To find your niche, it may be a valuable idea to complete some exercises in order to know what you do best and where you need improvement.

Here are some exercises you can try to find your distinct voice:

  • Think back to auditions you did in the past, and try to remember what connected with casting directors when you read for a part. Did you read any feedback or constructive criticism?
  • Turn to those who know you best! Consulting friends and peers both inside and outside of the industry can be a perfect way to discover what others find your strongest vocal characteristics to be.
  • Try performing a variety of script genres to gauge whether your vocal qualities lend themselves more to any specific markets or character types than others. Check out our catalogue of sample scripts and see where you voice sits best.
  • Make audio recordings of yourself when you’re experiencing different emotions. Listen back to how your tone changes when you’re happy, compared to when you’re sad or angry. This is a great way to identify your natural voice while recognizing how different emotional states can impact your sound.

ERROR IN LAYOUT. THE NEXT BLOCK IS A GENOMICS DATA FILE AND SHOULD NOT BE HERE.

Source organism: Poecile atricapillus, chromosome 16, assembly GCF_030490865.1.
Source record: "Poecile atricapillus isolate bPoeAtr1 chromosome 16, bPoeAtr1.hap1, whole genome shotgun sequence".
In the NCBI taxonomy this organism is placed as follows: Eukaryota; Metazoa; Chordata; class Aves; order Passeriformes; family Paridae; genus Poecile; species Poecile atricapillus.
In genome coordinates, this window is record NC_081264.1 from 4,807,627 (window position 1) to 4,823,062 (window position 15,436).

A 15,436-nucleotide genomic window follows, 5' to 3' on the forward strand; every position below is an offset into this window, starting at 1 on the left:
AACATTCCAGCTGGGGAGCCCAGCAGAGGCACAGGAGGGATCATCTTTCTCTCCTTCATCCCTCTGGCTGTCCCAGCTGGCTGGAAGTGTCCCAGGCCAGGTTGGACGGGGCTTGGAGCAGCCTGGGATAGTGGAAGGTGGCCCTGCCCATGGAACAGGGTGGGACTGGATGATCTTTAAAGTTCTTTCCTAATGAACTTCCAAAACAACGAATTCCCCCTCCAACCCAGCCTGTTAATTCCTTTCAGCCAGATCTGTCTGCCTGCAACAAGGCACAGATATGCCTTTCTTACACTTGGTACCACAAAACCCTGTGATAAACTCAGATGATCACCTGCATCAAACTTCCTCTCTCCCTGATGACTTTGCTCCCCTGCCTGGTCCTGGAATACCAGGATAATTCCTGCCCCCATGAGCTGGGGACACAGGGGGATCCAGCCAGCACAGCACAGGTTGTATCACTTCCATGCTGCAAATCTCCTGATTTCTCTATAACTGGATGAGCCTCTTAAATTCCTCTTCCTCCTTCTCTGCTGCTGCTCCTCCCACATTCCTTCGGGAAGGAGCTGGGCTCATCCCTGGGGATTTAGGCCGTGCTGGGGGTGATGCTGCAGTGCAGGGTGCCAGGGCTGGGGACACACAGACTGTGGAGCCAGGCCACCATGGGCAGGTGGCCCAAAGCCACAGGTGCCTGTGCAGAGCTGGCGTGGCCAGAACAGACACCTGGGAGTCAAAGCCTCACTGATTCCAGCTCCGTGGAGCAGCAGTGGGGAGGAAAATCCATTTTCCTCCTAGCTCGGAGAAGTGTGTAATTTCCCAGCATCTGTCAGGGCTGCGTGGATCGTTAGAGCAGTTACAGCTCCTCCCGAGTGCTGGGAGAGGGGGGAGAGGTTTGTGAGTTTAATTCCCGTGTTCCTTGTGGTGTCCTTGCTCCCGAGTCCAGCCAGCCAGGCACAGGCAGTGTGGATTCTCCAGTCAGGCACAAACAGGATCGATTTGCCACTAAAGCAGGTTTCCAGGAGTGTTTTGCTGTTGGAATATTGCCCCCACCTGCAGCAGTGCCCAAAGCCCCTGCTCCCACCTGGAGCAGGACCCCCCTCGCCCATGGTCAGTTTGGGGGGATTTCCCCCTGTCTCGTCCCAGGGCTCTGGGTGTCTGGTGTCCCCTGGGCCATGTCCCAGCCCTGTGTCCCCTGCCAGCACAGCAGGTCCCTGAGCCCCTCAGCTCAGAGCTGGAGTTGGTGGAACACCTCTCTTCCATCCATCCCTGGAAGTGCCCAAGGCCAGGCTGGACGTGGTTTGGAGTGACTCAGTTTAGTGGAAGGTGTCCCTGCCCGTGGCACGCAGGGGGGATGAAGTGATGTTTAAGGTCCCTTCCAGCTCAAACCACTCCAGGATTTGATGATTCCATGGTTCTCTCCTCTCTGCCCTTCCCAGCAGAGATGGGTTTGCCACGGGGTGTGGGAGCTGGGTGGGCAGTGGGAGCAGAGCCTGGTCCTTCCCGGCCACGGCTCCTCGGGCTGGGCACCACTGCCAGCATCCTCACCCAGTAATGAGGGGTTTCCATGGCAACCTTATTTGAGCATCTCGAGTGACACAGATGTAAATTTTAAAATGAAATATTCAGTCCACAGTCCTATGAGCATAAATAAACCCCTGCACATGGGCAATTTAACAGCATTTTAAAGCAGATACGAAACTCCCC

• Try working with a vocal coach to qualify your range and figure out how equipped you are to handle different vocal registers.

Dealing with Typecasting

On one hand, typecasting can be a sign that your past work was impressive, and that casting directors can trust that you will deliver a similar read and give them exactly what they’re looking for.

At the same time, you may have started out in one area of voice work, but now that you’ve found your voice, you intend to establish yourself in a way that better reflects your new signature sound. If this is the case, here are some approaches you can take to announce your new sound to the world:

  • Update your demo to showcase your signature voice.